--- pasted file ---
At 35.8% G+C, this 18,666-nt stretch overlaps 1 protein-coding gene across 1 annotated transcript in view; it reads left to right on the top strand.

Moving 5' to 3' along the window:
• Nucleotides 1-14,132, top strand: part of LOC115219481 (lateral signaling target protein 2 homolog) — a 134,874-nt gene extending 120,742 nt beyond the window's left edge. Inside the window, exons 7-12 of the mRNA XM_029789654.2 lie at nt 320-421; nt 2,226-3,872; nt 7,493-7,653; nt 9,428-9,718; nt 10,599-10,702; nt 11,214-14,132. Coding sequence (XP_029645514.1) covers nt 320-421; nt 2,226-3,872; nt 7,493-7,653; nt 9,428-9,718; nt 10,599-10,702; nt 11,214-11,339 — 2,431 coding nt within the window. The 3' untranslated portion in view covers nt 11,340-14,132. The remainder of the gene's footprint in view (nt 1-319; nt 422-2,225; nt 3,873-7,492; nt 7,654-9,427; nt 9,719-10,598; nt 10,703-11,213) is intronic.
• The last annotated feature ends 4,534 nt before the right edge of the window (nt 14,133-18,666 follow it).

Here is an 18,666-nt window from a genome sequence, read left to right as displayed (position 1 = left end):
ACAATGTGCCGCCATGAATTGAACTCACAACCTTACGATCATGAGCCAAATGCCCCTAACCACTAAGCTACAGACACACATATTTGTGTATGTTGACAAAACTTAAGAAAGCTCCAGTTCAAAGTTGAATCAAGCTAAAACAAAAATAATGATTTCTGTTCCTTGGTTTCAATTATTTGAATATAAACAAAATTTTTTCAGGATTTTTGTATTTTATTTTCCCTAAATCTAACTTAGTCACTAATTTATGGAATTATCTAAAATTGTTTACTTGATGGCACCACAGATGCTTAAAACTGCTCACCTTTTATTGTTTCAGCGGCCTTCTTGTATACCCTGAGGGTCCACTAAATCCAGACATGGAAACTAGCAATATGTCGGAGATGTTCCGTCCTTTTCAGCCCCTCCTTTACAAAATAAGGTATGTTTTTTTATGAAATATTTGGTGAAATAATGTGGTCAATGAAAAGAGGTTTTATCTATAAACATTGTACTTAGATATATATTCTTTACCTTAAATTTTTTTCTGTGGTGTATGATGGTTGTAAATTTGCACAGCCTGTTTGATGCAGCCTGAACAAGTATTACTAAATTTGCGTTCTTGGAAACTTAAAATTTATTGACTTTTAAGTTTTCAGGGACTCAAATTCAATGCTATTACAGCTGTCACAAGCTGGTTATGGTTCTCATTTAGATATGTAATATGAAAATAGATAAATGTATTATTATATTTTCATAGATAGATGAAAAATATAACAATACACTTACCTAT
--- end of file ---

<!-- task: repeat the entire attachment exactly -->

At 35.8% G+C, this 18,666-nt stretch overlaps 1 protein-coding gene across 1 annotated transcript in view; it reads left to right on the top strand.

Moving 5' to 3' along the window:
• Nucleotides 1-14,132, top strand: part of LOC115219481 (lateral signaling target protein 2 homolog) — a 134,874-nt gene extending 120,742 nt beyond the window's left edge. Inside the window, exons 7-12 of the mRNA XM_029789654.2 lie at nt 320-421; nt 2,226-3,872; nt 7,493-7,653; nt 9,428-9,718; nt 10,599-10,702; nt 11,214-14,132. Coding sequence (XP_029645514.1) covers nt 320-421; nt 2,226-3,872; nt 7,493-7,653; nt 9,428-9,718; nt 10,599-10,702; nt 11,214-11,339 — 2,431 coding nt within the window. The 3' untranslated portion in view covers nt 11,340-14,132. The remainder of the gene's footprint in view (nt 1-319; nt 422-2,225; nt 3,873-7,492; nt 7,654-9,427; nt 9,719-10,598; nt 10,703-11,213) is intronic.
• The last annotated feature ends 4,534 nt before the right edge of the window (nt 14,133-18,666 follow it).

Here is an 18,666-nt window from a genome sequence, read left to right as displayed (position 1 = left end):
ACAATGTGCCGCCATGAATTGAACTCACAACCTTACGATCATGAGCCAAATGCCCCTAACCACTAAGCTACAGACACACATATTTGTGTATGTTGACAAAACTTAAGAAAGCTCCAGTTCAAAGTTGAATCAAGCTAAAACAAAAATAATGATTTCTGTTCCTTGGTTTCAATTATTTGAATATAAACAAAATTTTTTCAGGATTTTTGTATTTTATTTTCCCTAAATCTAACTTAGTCACTAATTTATGGAATTATCTAAAATTGTTTACTTGATGGCACCACAGATGCTTAAAACTGCTCACCTTTTATTGTTTCAGCGGCCTTCTTGTATACCCTGAGGGTCCACTAAATCCAGACATGGAAACTAGCAATATGTCGGAGATGTTCCGTCCTTTTCAGCCCCTCCTTTACAAAATAAGGTATGTTTTTTTATGAAATATTTGGTGAAATAATGTGGTCAATGAAAAGAGGTTTTATCTATAAACATTGTACTTAGATATATATTCTTTACCTTAAATTTTTTTCTGTGGTGTATGATGGTTGTAAATTTGCACAGCCTGTTTGATGCAGCCTGAACAAGTATTACTAAATTTGCGTTCTTGGAAACTTAAAATTTATTGACTTTTAAGTTTTCAGGGACTCAAATTCAATGCTATTACAGCTGTCACAAGCTGGTTATGGTTCTCATTTAGATATGTAATATGAAAATAGATAAATGTATTATTATATTTTCATAGATAGATGAAAAATATAACAATACACTTACCTAT